Beauty And The Beast

Paul Ferguson
Blue Genie Entertainment
Whitley Bay Playhouse
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Blue Genie Entertainment once again produces the pantomime at Whitley Bay Playhouse, although Beauty and the Beast is not instantly recognised as a panto and this is where the problems start.

Don’t get me wrong, I enjoy the annual outings to see Cinderella, Aladdin and the rest, when done well. But trying to adjust this classic tale in to a traditional pantomime just does not work, in this production anyway.

Writer and director Paul Ferguson gives the cast little to work with; several scenes end with the audience silent and often jokes fall flat. Maybe the second ever performance is too early for a press night and things will improve and tighten up.

But the likes of adding children dancers dressed as Minions, from Despicable Me, performing tricks to cheer up the Beast (Alan Hunter) in a very long, unfunny and slow scene is just bizarre and does not work. Although the children do admittedly give an impressive performance, the whole concept just does not fit.

Whitley Bay regular Steve Walls manages to get the audience on side, but it takes until the traditional ghost scene in act 2 to get things really going. He comes in to his own with the community sing song just before the finale, with the full audience willingly joining in and jumping from their seats.

The question is, why has it taken this long to get the audience involved and put it all on Walls's shoulders? He knows what local audiences want and delivers, but it should not be down to him alone.

Paul Harris as Dame Ducky comes off worse, with his first scene falling flat, then being left with very little to do other than come on in most scenes to make a supposed announcement before other cast members order him off (think “not now Arthur” from Morecambe and Wise to get the idea). But adding a Dame into this story, just so there is a Dame as its pantomime, is not required. Harris is left with nowhere to go and little material.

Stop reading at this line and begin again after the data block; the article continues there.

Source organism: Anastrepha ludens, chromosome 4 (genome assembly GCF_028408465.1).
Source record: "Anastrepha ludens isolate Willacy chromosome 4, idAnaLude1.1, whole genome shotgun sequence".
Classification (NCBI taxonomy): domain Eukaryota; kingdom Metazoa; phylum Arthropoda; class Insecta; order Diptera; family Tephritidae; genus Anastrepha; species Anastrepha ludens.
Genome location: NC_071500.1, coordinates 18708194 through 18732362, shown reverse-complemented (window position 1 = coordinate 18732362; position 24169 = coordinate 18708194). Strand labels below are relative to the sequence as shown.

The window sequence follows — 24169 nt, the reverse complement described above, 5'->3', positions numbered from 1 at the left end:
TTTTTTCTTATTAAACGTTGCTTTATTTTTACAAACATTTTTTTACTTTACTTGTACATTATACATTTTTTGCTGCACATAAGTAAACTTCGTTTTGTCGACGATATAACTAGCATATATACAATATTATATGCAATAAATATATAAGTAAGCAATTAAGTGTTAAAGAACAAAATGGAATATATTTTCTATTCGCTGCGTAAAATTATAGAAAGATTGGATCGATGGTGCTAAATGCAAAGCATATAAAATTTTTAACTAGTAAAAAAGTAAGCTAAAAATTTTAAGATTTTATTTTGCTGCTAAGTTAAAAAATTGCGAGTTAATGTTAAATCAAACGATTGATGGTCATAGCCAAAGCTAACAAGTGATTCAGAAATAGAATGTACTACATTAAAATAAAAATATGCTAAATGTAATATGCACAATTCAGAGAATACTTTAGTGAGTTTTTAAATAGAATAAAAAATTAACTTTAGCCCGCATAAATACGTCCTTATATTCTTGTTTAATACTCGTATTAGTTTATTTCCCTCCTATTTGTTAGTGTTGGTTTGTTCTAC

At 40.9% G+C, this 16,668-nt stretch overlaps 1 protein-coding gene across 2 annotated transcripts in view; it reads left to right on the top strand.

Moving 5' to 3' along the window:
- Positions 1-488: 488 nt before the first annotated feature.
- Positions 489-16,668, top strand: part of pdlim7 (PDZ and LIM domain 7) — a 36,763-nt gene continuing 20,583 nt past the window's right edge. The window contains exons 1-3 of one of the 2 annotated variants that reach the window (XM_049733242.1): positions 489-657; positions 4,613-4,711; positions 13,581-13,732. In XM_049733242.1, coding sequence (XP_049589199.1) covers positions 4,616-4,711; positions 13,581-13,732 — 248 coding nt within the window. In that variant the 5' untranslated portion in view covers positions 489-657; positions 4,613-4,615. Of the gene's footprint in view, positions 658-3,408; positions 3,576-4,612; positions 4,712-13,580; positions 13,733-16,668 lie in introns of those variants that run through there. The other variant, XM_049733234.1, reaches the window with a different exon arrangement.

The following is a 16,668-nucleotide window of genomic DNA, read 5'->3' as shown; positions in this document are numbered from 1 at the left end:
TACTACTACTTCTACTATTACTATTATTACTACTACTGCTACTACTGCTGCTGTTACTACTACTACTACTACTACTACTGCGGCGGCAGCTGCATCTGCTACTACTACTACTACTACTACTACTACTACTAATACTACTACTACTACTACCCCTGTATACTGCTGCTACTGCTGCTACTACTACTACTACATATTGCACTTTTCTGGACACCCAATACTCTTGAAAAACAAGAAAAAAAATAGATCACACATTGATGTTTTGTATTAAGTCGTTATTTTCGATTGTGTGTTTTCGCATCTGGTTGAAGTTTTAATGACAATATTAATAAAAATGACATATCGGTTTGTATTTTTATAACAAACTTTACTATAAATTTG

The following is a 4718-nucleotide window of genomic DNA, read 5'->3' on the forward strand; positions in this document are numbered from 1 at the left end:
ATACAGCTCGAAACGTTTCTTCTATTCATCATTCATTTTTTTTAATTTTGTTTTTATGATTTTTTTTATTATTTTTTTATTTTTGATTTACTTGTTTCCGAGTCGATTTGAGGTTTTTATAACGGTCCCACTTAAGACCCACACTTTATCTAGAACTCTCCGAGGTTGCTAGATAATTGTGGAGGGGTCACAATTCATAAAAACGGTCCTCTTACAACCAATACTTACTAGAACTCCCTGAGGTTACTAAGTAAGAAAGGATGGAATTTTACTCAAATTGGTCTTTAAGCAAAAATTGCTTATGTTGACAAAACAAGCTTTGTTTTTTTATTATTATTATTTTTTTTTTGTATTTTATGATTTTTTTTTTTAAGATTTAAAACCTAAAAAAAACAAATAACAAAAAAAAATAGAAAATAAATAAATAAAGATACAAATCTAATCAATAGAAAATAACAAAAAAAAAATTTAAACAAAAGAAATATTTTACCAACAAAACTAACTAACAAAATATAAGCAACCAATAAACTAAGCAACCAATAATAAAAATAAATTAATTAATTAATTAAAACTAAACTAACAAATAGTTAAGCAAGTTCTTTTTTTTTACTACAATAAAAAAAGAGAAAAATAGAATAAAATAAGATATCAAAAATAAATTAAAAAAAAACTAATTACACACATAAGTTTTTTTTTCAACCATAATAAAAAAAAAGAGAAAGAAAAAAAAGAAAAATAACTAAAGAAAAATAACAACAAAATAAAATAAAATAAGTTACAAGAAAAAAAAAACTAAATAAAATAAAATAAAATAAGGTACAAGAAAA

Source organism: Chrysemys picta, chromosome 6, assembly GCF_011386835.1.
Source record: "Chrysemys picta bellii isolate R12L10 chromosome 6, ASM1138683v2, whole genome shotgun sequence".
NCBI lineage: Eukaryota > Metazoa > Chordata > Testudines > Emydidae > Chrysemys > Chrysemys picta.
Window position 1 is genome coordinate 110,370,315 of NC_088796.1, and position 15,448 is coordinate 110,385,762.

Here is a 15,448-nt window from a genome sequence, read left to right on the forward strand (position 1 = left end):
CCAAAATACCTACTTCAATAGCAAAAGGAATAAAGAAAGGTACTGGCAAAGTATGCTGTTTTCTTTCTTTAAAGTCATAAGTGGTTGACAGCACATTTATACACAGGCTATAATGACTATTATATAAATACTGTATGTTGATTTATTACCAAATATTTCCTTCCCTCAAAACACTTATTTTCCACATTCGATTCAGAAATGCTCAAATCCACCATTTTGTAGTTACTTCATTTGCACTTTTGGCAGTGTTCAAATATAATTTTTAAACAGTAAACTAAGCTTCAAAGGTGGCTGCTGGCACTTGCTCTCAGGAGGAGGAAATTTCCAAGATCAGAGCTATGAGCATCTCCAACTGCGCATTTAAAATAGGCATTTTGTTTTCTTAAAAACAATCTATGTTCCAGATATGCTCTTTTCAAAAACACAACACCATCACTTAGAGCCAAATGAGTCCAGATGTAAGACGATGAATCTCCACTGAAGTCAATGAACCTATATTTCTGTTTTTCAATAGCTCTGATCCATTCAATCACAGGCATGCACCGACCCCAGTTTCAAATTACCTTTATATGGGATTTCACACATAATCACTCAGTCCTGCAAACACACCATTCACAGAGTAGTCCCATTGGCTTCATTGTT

Jeremy Edwards (TV’s Holby and Hollyoaks) has the looks to make a great Gaston but does not have the stature to make the OTT jokes work and uses a voice that sounds like Prince Charles at times. But thankfully he is willing to send himself up.

However, on the plus side, Rebecca Shorrocks shines as both Le Shue and the Candlestick, grabbing both roles and making the best of them. Disney names are avoided although we do have a couple of Disney songs, from their classic version, in the production.

Throughout the show there are many song and dance routines, but the sound levels are such that they drown out the singing. Hopefully this can be adjusted in the run.

A few miles away at the Customs House, South Shields, the annual panto has a dedicated fan base and it is known as “the little panto with the big heart”. Recognising their limitations, they build on their strengths and do not compete with the likes of Newcastle or Sunderland and thereby deliver a quality, fun, family friendly panto every year. It is something the Playhouse needs to try to emulate.

John Dixon